Humans are unique; we can have physical and mental stress by worrying about an event that has not yet occurred.
This type of worry is called “anticipatory stress” and can plague children starting at a very young age. The physiological consequences of this type of stress, when chronic and/or extreme, can be detrimental to our children’s (and our own!) health.
An example of anticipatory stress would be when your child worries about a test at school. They are prepared, they have studied, and they know the material. But they are so worried about taking the test that they do not perform well. Another example is a child who can’t sleep because they are worried about flying on a plane for the first time. Or about getting a cavity filled.
- Promotes general relaxation
- Rehearses a specific behavior or experience/situation.
- Can create a sense of control over a future situation or behavior
- Can aid motivation
- Can decrease anxiety/anticipatory stress.
- Is kind of like daydreaming.
You might use Mental Rehearsal:
- To prepare for a test.
- Before the first day of school, or a new job.
- Before discussing a difficult topic with someone.
- To get ready for an athletic event.
- To prepare for a music performance.
NOTE: Guided Imagination is NOT about tricking your child to feel something that they don’t feel. It’s about helping them take a positive, in-control attitude. They still may feel scared or nervous about something. But you can help them feel like they can handle those feelings and the situation, and the behavior that the situation demands.
Sample Mental Rehearsal Script:
This one is for daycare separation anxiety. But you can change it however you want. It is an example only.
Before you begin (or before you start with your child):
- Sit or lie in a comfortable position, your arms resting at your sides.
- You may want to try a mini “Relaxation Space” tip sheet for details.
- Once you have relaxed a little, and are safely in your “relaxation space”, you can begin the Mental Rehearsal script.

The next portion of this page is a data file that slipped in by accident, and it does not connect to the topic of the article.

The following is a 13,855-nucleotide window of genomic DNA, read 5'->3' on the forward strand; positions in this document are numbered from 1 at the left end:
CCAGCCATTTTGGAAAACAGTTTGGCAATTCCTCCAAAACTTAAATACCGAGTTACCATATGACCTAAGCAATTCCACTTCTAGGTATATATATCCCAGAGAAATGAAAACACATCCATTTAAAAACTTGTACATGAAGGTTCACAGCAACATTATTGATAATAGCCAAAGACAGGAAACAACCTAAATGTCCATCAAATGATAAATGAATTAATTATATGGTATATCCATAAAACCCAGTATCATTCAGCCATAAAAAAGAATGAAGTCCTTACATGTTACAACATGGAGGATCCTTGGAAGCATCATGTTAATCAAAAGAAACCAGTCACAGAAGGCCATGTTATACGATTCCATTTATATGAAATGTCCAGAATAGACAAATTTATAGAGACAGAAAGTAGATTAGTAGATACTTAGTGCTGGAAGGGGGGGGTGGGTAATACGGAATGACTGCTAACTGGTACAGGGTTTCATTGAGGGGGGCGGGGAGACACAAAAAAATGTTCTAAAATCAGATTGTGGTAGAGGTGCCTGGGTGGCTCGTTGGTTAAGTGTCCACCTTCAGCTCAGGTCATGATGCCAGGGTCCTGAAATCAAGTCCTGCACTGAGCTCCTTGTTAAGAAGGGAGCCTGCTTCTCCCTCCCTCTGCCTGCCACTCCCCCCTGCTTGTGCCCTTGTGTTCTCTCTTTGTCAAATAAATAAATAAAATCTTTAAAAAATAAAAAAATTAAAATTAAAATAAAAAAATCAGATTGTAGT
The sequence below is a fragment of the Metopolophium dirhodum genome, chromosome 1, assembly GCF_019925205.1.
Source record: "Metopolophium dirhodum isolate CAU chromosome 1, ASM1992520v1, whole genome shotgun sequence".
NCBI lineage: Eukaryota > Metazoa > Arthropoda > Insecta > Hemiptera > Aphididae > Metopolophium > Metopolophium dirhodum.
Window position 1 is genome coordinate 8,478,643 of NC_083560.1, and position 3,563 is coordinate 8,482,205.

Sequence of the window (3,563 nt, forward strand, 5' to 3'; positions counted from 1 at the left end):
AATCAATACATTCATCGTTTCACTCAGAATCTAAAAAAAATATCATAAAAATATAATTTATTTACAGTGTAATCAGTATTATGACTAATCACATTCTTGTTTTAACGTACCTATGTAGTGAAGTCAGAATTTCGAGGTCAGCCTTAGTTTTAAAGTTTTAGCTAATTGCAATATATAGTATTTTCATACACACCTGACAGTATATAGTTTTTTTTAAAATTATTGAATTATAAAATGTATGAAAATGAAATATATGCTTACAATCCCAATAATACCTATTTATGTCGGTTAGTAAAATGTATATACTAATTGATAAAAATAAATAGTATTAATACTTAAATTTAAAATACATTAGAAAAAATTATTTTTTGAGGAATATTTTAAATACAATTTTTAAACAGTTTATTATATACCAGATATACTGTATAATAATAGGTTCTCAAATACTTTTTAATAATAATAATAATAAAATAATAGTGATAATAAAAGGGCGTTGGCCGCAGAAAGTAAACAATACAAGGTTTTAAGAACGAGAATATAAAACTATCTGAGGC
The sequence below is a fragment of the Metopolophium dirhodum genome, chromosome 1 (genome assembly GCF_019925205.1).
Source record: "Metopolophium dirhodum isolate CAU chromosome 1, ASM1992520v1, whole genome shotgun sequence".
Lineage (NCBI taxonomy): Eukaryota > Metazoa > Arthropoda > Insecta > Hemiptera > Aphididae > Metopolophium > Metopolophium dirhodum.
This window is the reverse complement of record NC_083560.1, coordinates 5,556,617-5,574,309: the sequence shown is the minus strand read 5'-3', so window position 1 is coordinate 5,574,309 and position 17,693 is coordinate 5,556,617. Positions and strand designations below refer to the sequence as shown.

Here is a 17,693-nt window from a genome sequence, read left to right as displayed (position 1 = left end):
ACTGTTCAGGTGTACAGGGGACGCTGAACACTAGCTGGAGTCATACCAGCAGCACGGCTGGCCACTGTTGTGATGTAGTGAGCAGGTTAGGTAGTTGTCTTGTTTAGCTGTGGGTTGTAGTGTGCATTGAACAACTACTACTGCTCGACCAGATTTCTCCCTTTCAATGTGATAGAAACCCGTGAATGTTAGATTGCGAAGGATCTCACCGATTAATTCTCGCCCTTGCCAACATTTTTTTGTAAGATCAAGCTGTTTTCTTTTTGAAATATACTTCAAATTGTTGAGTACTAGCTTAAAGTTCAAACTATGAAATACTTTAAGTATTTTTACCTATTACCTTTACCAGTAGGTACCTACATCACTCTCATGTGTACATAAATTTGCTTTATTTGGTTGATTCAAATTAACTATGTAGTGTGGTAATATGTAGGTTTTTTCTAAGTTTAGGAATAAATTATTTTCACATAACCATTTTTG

The sample script:
If you are doing this with your child, start by giving positive, loving feedback to show that you are not judging them for their behaviors or worries. Rather, you are supporting and helping them. Start by saying:
I want you to know how much I love you and how proud I am that you are my son/daughter. You are a terrific person and I love spending time with you!”
Now, you can move into the daydream/rehearsal:
- Pretend that we are driving to school. We are in the car together, and you feel relaxed and calm.
- You look at me and smile: you can handle any situation that comes your way!
- You and I park the car and walk to your classroom. You are feeling happy and confident€”this is going to be a good day!
- You look around the classroom and see a toy you’d like to play with. You see your teacher and say “hello” to her.
- You and I kiss and hug goodbye, and you wave to me as I walk to my car. You are calm and happy. We have a terrific goodbye, and you now go and play with your friends.
Note: As with all relaxation techniques, do not attempt to teach this to your child during an episode of stress.
Doing this could make things worse! Teach and practice relaxation techniques when you are calm and quiet together.
© Parent Trust for Washington Children